Adolescence is often referred to as one’s “teenage years,” though cultural influence, along with personal, physical, and mental growth can cause this stage to start earlier and conclude later. According to speech therapist Paulette Chaffee, adolescence can be challenging for both children and parents. In this article, Chaffee explains resilience’s critical role in meeting those challenges.
What is Resilience?
A small wooden toy with elastic strings called a Thumb Push Puppet collapses with the push of a button and springs back to its original upright position upon release. This toy is an excellent representation of resilience.
Resilience is one’s ability to recover or rebound from a setback in life or a challenging event. Like the wooden figurine’s elasticity, resilience involves the capacity to utilize inner strength to bounce back and continue forward regardless of the downturns in life.
However, human resilience differs from the Thumb Push Puppet as it takes much more time and effort to foster and develop that inner strength. Those who lack resilience during challenging times might turn to unhealthy coping mechanisms or feel like the victim, harping on problems and staying stagnant, succumbing to the strain of becoming overwhelmed.
Understanding Adolescent Resilience
A resilient adolescent displays positive mental health development and has the skills to function capably and efficiently during stressful or unfavorable times. Being a resilient adolescent comes with conquering life’s challenges more productively and increasing the probability of better coping skills in adulthood.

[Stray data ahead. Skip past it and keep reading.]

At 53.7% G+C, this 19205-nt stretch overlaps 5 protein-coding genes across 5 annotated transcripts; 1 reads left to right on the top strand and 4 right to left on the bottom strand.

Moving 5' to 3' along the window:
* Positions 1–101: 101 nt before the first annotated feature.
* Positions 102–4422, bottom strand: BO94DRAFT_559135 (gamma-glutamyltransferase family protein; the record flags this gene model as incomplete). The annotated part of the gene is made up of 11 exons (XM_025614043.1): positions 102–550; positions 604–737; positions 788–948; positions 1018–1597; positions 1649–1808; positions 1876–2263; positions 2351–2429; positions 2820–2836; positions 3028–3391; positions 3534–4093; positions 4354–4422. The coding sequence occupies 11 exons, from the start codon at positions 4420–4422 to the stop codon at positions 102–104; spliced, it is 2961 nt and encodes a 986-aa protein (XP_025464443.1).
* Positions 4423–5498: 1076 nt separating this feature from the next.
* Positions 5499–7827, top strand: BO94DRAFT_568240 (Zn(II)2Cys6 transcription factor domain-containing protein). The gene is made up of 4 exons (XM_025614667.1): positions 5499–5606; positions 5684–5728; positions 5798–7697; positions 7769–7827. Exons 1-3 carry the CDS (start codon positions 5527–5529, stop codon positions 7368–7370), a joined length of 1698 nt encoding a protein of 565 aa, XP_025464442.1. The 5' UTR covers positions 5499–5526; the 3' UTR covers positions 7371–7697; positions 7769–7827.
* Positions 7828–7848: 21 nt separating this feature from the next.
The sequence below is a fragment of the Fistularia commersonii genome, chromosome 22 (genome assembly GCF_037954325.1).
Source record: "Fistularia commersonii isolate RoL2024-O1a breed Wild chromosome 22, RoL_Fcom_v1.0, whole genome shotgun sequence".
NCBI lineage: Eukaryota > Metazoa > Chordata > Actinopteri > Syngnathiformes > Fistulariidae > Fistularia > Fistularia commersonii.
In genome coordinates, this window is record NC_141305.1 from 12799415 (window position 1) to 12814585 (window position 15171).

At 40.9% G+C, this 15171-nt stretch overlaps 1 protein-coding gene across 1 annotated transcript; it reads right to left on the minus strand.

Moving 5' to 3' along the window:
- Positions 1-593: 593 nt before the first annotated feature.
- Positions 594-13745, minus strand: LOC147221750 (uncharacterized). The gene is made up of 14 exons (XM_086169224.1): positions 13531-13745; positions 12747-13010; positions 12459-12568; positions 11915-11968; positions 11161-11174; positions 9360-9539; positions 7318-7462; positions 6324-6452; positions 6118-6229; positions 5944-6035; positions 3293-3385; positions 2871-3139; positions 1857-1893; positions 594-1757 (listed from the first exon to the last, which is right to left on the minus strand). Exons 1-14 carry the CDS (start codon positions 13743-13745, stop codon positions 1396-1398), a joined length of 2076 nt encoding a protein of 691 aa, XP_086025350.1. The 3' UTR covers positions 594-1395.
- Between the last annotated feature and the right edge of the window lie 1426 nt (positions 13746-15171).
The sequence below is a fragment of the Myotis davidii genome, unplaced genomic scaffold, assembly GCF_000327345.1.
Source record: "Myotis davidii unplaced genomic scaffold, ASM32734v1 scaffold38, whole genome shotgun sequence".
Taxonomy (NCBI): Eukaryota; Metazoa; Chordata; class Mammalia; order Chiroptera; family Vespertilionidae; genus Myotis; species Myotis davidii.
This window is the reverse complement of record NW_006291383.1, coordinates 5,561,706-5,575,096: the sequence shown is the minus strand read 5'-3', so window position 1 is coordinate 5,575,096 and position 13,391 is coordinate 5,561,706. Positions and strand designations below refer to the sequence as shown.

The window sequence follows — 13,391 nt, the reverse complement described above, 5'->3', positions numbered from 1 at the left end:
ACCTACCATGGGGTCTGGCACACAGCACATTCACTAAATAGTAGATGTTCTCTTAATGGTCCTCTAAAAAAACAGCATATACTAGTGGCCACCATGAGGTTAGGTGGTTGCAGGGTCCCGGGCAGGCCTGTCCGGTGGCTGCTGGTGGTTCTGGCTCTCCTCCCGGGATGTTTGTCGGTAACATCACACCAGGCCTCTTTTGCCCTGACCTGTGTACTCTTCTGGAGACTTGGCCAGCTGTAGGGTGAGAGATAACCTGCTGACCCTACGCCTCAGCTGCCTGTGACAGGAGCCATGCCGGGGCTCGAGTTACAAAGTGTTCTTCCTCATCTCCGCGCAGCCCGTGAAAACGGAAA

Experiencing traumatic life circumstances at a young age does not deter adolescents from developing resilience. Common stressful situations that children and teenagers might live through include health issues, anxiety-triggering family relationships, or growing up in a poor or low-income household. Adolescents who can resist following the negative path of reaction despite being at higher risk to adverse effects will develop resilience skills.
Adolescent Characteristics Affiliated with Resilience
Child Trends research reveals that multiple characteristics have been associated with resilience in adolescents. These characteristics include well-balanced critical thinking, judgment, and social skills, being exceptionally talented in one or more things, manifesting a friendly, sociable, laid-back temperament, having self-confidence in abilities and decision-making, possessing strong religious or spiritual feelings and beliefs, and experiencing caring support given by one or more adults.
Parents have an essential role in adolescents’ lives. Parents who keep communication open between themselves and their children and show support for their teenager’s journey to independence promote the development of self-confidence and self-worth. In the end, parental practices, and parents’ state of mental health shape and mold the emotional wellness of adolescents.
How Adolescents Can Boost Resilience and Decrease Stress
Adolescents can increase their resilience skills by adopting a more optimistic thinking style. This “cup-half-full” mindset paired with stress-reducing activities such as regularly exercising, deep breathing techniques and meditation, or learning how to take a proactive break from stress-inducing circumstances can set any adolescent up for successful adaptability despite life’s challenges.
Author’s bio: Paulette Chaffee is a teacher, speech therapist, and attorney deeply involved in the Fullerton community. As an educator and member of various non-profit boards, her focus has always been on providing children with the highest quality education. Ms. Chaffee holds bachelor’s and master’s degrees from the University of Redlands, a California Lifetime Teaching Credential, and is admitted to the California Bar.